Are you a psychopath?

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We begin with some facts about psychopaths which you may not know (source: Medical Daily):
1. As many as 5% of people may possess psychopathic tendencies.
2. Psychopathy is not a psychiatric diagnosis: Though the term psychopath is often thrown around in criminal justice settings and hypothesizing media, psychopathy is not a recognized psychiatric or psychological disorder. Instead, psychopathy is recognized as either a subcategory or extension of antisocial personality disorder.
3. Hallmark attributes of a psychopath include a lack of empathy for others, selfishness, lack of guilt, and a superficial charm that manifests exclusively to manipulate others. It should be noted that those attributes, except maybe lack of guilt, also characterize pathological narcissists or the Narcissistic Personality Disorder.
4. Psychopathy, contrary to popular belief, does not occur in a either/or binary way. Research has suggested that the condition occurs on a spectrum of more or less — from minor psychopathic tendencies, to moderate or severe characteristics. Some psychopaths may possess certain characteristics of the condition, but not all, and even among severe psychopaths, some manifestations of the “disorder” may be missing.
5. Psychopaths and sociopaths aren’t the same: Though both conditions are associated with a poor sense of “right and wrong” and a lack of empathy, there are a few key differences between them. According to Dr. L. Michael Tompkins, a psychologist at the Sacramento County Mental Health Treatment Center, the difference lies in having a conscience. A psychopath simply doesn’t have one, he told WebMD. They will steal from you without feeling a twinge of guilt — though they may pretend to if they’re caught, so they aren’t “found out.” A sociopath, on the other hand, will understand that taking your money is wrong and may feel remorse, but it won’t be enough to stop their deviant behavior. That means a psychopath has even less regard for others than a sociopath. Another difference between the two lies in the psychopath’s incredible ability to blend in. They can come off as charming, intelligent, and may even mimic emotions they really don’t feel.  “They’re skilled actors whose sole mission is to manipulate people for personal gain,” Tompkins said. Sociopaths are more likely to come off as “hot-headed,” and may act more impulsively, demonstrating to others their lack of normal empathy.
6. Psychopaths aren’t always violent: The most important characteristics of a psychopath revolve not around violence, but around lack of empathy, selfishness, and manipulation. While some psychopaths may use these traits to commit crimes, others rely on their manipulative nature and ability to charm for other things. Many psychopaths actually find great success in the business world thanks to their ruthless nature — a disproportionate number of CEOs are actually psychopaths. Some other popular career paths for psychopaths include politics, law, media, and being salespeople.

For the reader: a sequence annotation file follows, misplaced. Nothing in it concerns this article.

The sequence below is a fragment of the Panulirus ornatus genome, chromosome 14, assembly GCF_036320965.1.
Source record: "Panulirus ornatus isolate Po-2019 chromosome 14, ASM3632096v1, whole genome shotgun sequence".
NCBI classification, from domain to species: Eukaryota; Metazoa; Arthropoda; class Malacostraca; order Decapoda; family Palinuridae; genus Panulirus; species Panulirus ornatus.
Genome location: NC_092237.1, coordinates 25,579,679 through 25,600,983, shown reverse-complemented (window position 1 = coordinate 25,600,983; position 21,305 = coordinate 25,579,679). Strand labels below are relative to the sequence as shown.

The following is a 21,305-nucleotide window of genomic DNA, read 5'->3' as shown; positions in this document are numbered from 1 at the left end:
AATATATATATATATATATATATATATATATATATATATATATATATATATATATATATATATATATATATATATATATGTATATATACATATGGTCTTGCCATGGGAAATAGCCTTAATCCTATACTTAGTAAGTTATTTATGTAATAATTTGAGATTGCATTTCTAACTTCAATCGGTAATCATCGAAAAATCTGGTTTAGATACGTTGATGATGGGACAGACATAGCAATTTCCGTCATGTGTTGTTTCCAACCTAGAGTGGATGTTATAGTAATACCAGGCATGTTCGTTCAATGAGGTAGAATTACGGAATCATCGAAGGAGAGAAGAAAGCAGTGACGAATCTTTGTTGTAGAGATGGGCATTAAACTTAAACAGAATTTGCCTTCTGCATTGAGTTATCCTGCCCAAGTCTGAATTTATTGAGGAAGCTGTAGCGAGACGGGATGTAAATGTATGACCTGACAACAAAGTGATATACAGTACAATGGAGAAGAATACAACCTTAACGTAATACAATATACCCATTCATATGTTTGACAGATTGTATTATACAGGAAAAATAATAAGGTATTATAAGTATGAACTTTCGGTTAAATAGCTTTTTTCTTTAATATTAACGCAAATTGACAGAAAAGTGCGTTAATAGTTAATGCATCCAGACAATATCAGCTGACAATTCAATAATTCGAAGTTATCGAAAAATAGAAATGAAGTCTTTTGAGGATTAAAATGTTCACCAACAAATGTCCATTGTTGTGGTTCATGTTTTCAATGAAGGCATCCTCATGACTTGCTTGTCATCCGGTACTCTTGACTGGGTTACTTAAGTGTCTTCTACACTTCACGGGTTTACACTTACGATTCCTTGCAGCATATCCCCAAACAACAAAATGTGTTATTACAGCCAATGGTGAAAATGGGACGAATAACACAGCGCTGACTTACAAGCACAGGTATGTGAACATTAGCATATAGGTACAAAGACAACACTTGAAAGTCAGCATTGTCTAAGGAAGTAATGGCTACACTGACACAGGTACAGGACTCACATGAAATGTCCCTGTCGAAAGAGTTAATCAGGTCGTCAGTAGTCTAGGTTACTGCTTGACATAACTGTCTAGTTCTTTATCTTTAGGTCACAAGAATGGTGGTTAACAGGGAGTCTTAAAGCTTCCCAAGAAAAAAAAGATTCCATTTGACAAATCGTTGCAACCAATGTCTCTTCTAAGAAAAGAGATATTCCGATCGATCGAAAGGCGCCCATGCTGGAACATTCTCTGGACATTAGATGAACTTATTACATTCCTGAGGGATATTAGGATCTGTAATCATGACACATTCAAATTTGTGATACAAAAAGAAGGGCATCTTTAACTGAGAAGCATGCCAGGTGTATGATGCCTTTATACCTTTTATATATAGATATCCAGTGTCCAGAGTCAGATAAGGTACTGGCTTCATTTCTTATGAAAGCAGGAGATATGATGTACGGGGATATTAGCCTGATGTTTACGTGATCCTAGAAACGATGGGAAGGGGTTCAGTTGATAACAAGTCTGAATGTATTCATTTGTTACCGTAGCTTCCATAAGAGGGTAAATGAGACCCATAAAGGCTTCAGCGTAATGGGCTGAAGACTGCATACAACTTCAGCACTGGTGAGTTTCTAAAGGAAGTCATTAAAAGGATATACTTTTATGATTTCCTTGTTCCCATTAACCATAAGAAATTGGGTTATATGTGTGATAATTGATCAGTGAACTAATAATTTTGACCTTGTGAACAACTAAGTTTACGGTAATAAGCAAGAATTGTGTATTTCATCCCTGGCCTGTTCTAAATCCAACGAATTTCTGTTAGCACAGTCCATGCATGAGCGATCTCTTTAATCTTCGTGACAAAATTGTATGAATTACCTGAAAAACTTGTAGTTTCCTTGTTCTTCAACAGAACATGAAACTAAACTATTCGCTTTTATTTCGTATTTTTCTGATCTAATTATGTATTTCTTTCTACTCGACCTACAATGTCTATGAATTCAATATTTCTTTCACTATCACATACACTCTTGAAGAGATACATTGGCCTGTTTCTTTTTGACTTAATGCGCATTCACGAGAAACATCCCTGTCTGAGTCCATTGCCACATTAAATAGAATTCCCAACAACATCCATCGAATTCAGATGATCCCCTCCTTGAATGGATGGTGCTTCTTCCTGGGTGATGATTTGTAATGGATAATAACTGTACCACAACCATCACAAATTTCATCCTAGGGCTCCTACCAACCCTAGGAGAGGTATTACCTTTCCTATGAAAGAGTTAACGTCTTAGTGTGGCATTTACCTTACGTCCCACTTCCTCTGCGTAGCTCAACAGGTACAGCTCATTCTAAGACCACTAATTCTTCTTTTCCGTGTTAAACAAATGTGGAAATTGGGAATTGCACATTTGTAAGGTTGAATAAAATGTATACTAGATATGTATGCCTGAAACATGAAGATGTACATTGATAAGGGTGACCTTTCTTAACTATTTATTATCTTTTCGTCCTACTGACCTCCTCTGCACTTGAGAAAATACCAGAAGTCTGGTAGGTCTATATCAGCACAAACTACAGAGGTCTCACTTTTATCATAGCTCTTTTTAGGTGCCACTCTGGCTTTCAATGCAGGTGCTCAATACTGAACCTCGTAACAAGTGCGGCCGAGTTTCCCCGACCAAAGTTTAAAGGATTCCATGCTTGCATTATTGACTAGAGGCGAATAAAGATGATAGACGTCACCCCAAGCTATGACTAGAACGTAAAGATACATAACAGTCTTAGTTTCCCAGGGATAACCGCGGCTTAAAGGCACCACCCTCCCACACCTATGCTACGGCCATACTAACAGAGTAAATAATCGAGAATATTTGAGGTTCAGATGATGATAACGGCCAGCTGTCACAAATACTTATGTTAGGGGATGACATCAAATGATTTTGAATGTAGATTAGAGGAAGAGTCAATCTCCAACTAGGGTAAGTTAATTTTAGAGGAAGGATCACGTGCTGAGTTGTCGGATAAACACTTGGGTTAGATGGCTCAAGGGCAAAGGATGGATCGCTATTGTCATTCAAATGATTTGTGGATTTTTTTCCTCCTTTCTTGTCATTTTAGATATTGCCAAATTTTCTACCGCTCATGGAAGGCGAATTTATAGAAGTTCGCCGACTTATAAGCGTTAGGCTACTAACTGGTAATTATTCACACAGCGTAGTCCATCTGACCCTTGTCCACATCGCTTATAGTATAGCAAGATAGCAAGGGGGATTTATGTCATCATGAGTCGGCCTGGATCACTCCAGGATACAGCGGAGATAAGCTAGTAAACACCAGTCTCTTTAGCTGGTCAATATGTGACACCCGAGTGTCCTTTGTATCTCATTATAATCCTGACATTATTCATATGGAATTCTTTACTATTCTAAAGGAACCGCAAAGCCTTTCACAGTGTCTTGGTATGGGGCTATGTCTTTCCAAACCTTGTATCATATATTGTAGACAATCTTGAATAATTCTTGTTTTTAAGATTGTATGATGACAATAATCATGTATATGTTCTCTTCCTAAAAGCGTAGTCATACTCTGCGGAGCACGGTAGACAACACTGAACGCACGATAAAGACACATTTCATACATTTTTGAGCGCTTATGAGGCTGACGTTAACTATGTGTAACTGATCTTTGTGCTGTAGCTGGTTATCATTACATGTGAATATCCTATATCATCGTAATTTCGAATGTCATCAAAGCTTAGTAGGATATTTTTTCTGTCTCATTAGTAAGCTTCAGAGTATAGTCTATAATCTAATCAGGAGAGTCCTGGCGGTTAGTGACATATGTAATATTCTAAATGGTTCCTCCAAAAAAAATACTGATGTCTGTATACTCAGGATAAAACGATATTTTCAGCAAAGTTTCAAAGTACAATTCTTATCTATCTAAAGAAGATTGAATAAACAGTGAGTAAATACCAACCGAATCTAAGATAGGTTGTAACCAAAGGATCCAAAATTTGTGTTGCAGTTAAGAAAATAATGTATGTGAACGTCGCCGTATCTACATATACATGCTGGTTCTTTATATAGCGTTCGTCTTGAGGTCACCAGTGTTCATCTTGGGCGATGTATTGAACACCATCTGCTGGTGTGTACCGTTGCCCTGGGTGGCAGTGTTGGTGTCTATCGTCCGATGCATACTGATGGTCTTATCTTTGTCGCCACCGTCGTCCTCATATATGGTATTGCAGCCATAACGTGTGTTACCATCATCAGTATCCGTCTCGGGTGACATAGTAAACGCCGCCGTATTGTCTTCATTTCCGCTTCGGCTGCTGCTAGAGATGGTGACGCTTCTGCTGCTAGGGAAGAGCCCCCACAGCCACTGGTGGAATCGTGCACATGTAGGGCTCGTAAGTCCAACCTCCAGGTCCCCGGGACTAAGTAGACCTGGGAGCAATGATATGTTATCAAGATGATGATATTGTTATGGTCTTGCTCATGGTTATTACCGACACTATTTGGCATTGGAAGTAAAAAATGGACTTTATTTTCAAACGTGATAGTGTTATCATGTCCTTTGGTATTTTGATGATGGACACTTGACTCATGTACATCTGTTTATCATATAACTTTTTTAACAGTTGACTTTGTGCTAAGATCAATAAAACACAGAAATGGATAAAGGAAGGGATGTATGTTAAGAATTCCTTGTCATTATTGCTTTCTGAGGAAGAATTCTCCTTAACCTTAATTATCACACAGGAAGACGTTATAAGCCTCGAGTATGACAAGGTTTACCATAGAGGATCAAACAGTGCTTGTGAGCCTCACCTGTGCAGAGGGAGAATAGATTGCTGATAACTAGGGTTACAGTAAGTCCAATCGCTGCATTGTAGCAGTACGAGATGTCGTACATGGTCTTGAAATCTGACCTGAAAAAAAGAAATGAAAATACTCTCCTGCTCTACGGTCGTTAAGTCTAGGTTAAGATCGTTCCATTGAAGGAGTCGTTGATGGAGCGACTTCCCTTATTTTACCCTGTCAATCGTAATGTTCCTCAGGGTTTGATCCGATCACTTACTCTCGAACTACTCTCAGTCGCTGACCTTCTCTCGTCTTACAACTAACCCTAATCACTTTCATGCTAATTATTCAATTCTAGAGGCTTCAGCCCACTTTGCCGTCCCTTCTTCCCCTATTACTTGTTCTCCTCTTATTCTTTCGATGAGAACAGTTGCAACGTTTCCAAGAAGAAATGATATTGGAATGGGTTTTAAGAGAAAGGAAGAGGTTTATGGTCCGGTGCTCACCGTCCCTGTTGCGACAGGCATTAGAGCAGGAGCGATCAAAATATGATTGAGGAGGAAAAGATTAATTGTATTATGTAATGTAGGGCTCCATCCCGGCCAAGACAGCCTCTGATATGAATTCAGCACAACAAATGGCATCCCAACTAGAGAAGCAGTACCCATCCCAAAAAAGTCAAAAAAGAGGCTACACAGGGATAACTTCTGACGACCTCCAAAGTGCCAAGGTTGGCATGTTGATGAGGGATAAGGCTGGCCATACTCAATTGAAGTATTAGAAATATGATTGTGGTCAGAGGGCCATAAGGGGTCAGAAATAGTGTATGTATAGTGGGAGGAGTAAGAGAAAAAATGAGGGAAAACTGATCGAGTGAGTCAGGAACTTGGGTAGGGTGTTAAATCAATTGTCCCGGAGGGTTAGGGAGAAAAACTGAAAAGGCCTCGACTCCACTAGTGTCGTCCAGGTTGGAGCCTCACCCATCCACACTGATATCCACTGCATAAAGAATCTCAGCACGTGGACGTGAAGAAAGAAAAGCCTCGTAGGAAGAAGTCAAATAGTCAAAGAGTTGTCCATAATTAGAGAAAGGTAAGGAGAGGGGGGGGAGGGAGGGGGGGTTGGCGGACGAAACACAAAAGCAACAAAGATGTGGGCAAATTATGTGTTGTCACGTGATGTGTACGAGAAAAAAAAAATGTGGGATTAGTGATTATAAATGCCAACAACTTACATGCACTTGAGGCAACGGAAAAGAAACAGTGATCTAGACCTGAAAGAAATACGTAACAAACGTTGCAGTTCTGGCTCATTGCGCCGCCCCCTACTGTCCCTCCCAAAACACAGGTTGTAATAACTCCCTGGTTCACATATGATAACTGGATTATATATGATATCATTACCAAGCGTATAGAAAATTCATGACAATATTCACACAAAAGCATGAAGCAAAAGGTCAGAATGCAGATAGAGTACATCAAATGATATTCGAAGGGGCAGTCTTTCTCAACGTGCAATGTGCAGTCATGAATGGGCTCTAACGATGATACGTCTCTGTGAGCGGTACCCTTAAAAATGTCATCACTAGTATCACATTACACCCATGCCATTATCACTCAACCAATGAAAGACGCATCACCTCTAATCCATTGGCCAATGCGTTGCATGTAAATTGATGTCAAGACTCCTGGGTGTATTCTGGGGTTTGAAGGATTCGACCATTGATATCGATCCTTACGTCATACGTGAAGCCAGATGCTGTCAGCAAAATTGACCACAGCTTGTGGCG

7. Psychopaths are over-represented in prison: While not all psychopaths are violent, many violent people are psychopaths. Researchers say there is an abnormally high number of psychopaths in prison. Some studies suggest 50% to 80% of prisoners meet criteria for antisocial personality disorder, and 15% of prisoners can be expected to be psychopathic, compared to the 1 to 5% expected in the general population. There isn’t much available research on serial killers and mass murderers, but it would be a reasonable assumption that psychopaths are quite over-represented in those populations as well. That’s because a psychopath’s personality makes it easy to act on violent urges or ideas that empathy, guilt, or fear would stomp out in a normal person.
8. Female and male psychopaths may be very different: Psychopaths studied in prison are usually male. Scientists and psychologists have suggested many reasons for this, ranging from the biological to the simple idea that women can get away with crimes more than men because society is less likely to expect psychopathic behavior among them. Though studies have concluded that the few female psychopaths available for study are just as dangerous as their male counterparts, the way their condition manifests may vary. For example, women are more likely to express their psychopathy through behaviors that are often mistaken for other mental illnesses — another clue as to why there are relatively few identified female psychopaths.
amygdala
9. Psychopathy is not easy to diagnose because there is no brain imaging or biological test that can inarguably identify a person as a psychopath. But the amygdala may play a significant role in psychopathic tendencies. Certain brain structures have been identified as key players in the processing of emotion and empathy — the lack of which is centrally important to psychopathy. Frontal brain regions have been suggested as relevant in psychopathy, particularly the amygdala. Associated with emotional reactions, decision-making, and fear, the amygdala has been identified in several studies as having reduced integrity or function in those scoring highly on the psychopathy checklist. In one of these studies, people with severe antisocial personality disorder showed a distinct thinning of the cortex and deformations in the amygdala.